Wool market plays catch-up

Wool market plays catch-up


Many of the reports from last week look worse than the market actually was.

Darren Hayward, Omeo, Victoria, Geoff Pollard, Helimed Auxiliary, Russell Foster, Omeo, Victoria, Luke Nicholls, Stratford, Victoria and Helimed Auxiliary president Minke Bennett. Photo by Elders.

Darren Hayward, Omeo, Victoria, Geoff Pollard, Helimed Auxiliary, Russell Foster, Omeo, Victoria, Luke Nicholls, Stratford, Victoria and Helimed Auxiliary president Minke Bennett. Photo by Elders.

Many of the market reports from last week look worse than the market actually was because they are still playing catch-up from the previous week and the disjointed opening to the selling season, not to mention the crazy gyrations we saw the previous week.

In essence the market was down a few cents for the week, and perhaps for a change we should only publish the Western Market Indicator as the most reliable barometer for the industry, which showed a relatively benign minus 2 cents a kilogram.

Basically, superfine Merino fleece is getting slightly dearer, medium Merino fleece is coming off a bit, especially where the strength is low and the mid breaks are high.

Knitwear types are generally following the fleece sector, whilst cardings are having a normal seasonal push.

Crossbred wools are struggling under sheer weight of numbers at this time of the year, but with the price of lamb at present, things still look OK for those producers.

So, although some ill-informed customers in the industry around the globe, or even in Australia will look at the reports from last week and see minus 30c/kg on the EMI and think it was a big drop, the market was actually quite good.

Somebody trying to talk the market down - so they could buy cheaply, would no doubt point out that medium Merino fleece in Sydney was quoted 100c/kg lower, but that was simply a catch-up from a rather disruptive roster the previous week, which saw Sydney rostered to sell early in the week when half the buying trade were still on holidays somewhere in the South Pacific.

Overall, since the market paused back in December, 17-micron fleece is up by 85c/kg, 19.5-micron is unchanged in price and 21-micron is around 10c/kg cheaper.

Crossbred wools are some 80c/kg cheaper, whilst the carding segment is 80c/kg dearer.

So, depending on which segment of the market someone operates in, they may be looking at a different price scenario at the moment, or not.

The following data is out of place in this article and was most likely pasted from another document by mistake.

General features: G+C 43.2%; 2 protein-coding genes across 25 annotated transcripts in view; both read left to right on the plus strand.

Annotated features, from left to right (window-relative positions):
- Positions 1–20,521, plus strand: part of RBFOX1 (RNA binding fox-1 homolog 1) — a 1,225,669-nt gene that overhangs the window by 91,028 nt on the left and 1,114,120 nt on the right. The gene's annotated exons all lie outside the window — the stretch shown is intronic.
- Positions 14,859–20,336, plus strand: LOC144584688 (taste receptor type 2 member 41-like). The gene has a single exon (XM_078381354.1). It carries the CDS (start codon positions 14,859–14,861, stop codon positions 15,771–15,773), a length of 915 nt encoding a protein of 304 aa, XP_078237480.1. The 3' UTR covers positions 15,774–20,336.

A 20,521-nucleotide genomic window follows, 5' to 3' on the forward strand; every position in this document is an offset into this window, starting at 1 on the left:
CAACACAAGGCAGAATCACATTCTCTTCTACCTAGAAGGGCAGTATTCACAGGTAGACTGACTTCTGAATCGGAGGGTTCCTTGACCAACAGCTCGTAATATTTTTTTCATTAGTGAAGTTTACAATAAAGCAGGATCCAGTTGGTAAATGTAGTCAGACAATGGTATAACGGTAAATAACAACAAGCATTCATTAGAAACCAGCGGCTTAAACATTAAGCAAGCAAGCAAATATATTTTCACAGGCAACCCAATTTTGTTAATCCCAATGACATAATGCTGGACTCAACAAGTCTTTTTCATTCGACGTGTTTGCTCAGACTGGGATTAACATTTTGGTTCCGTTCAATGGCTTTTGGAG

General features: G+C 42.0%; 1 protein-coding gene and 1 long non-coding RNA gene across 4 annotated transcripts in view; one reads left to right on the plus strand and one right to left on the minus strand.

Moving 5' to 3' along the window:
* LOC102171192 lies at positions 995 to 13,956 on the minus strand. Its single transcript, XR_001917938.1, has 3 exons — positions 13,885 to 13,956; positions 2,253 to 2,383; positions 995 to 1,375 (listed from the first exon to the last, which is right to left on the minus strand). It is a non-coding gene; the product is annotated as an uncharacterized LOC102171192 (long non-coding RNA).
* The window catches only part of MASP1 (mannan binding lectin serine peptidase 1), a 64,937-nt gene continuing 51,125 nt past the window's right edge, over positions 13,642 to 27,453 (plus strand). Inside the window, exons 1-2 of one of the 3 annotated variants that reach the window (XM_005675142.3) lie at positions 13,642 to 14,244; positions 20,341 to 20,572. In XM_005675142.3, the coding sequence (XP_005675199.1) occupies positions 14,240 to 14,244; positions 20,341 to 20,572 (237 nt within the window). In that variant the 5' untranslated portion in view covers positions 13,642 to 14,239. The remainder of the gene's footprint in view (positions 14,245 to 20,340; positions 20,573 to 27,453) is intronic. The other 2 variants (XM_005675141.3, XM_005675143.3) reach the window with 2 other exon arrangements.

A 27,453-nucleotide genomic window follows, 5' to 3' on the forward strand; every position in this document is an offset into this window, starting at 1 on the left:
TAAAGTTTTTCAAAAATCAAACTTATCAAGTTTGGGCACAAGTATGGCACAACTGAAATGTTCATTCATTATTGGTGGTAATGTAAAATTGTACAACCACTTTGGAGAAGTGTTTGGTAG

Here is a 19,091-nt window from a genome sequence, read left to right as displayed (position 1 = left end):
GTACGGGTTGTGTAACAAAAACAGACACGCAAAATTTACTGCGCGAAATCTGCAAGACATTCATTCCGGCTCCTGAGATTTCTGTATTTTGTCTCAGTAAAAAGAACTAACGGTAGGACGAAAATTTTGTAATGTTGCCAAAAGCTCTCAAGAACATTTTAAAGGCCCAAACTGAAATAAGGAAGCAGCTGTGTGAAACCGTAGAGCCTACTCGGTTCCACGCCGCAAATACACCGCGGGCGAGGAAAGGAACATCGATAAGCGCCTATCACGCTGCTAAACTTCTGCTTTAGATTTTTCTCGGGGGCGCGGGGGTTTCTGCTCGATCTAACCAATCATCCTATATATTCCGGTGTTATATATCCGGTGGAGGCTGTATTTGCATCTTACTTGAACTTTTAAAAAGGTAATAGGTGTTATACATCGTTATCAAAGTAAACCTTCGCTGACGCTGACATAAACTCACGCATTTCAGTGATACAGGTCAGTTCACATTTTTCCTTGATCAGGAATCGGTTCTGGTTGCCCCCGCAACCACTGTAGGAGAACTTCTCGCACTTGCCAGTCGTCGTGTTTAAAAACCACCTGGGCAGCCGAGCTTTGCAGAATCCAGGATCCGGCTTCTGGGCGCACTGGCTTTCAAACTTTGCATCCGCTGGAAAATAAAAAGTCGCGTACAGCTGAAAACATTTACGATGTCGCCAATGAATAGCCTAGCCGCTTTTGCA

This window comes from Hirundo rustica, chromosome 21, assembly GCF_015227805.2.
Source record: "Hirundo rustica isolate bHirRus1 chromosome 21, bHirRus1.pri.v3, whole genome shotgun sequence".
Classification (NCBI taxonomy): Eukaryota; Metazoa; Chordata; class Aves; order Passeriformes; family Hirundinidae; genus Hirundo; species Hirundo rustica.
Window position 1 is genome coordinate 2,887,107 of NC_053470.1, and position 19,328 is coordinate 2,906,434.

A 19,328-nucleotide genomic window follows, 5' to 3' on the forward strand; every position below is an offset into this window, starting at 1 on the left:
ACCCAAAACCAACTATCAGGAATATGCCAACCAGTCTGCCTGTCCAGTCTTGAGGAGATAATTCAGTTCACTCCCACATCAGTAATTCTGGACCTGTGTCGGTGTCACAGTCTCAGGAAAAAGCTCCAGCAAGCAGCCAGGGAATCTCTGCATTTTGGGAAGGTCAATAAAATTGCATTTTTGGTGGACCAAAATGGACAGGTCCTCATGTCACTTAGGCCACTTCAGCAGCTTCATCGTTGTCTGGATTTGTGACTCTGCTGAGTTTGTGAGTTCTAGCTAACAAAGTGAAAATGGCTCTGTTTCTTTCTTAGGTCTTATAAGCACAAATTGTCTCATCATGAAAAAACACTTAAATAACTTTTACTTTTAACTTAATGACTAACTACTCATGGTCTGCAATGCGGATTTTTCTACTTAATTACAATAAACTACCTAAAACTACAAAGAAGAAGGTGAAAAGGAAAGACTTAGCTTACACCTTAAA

From a demand point of view there has not been a lot of change since mid-December either.

Retailer's generally had a good November/December period, although there were obviously a few that didn't hit the sales targets they wanted.

Mostly at the high end of the shopping neighbourhood, be it physical or digital, there was plenty of exchange going on.

So, retailers of high-quality wool products fared quite well compared to those selling the cheaper, mass produced disposable clothing lines.

There are still plenty of processors in China expecting the "new" fad to emerge and miraculously create a surge in demand.

It would be nice, but not something that you can build a business around, so the smart operators are getting on and talking to their customers, working on getting the basics right and building on the numerous attributes of the Merino fibre which tick the boxes for today's customer.

If we are prepared to remain logical and dispassionate and not get caught up in the media hype surrounding the coronavirus situation in China, there is a lot of upside potential in the next two to three months.

Plenty has already been written comparing the wool industry situation in 2002/03 (SARS) to the current position of moderate prices and low supply that should dispel any unnecessary concern.

However, the 'group think' taking place in China at the moment is quite extraordinary, and fuelling the western media who obviously need a new catastrophe to follow now that the rain has dampened the bushfire threat - at least temporarily.

No doubt the Chinese government is keen to show their own citizens they are in control of the situation, and that they can manage this 'crisis' even though they as individuals have been having a tough time in the last 12-months with the sluggish economy, increasing price of food and general lack of optimism about the place.

Perhaps this helps explain the terminology being bandied about such as medical troops on the frontline in this war and the like.

A rallying cry of togetherness and patriotism can often distract from perceptions of government failure in other areas such as economic management, jobs and cost of living pressures.

Providing that the current medically induced isolationism does not hamper world trade and movement of tourists the global economy looks set to improve in 2020.

The US economy is showing signs that it is holding up well, and no doubt more serious pork-barrelling is about to get underway in the lead up to the election in November.

Britain has much work to do and growth to generate in its new status a recently single player, and no doubt Boris will be footloose and fancy free as he tries to fill the dance card quickly.

Europe has been struggling in recent times but a new President of the European Central Bank in Christine Lagarde has kicked off her term with a firm view that they need to re-examine the way they define the rules around inflation and the like - so there may be a bit of pump priming coming over there.

So, in the short term we will see a wool market searching for stability, direction and guidance, but as the Lunar New Year celebrations wind down across the whole of Asia we will see some of this emerge.

This week will probably see another one step forward, one step back affair, but European and Indian interests will no doubt be more active whilst the Chinese, Japanese, Koreans and Vietnamese are feasting and sleeping.

Gong xi fa cai.


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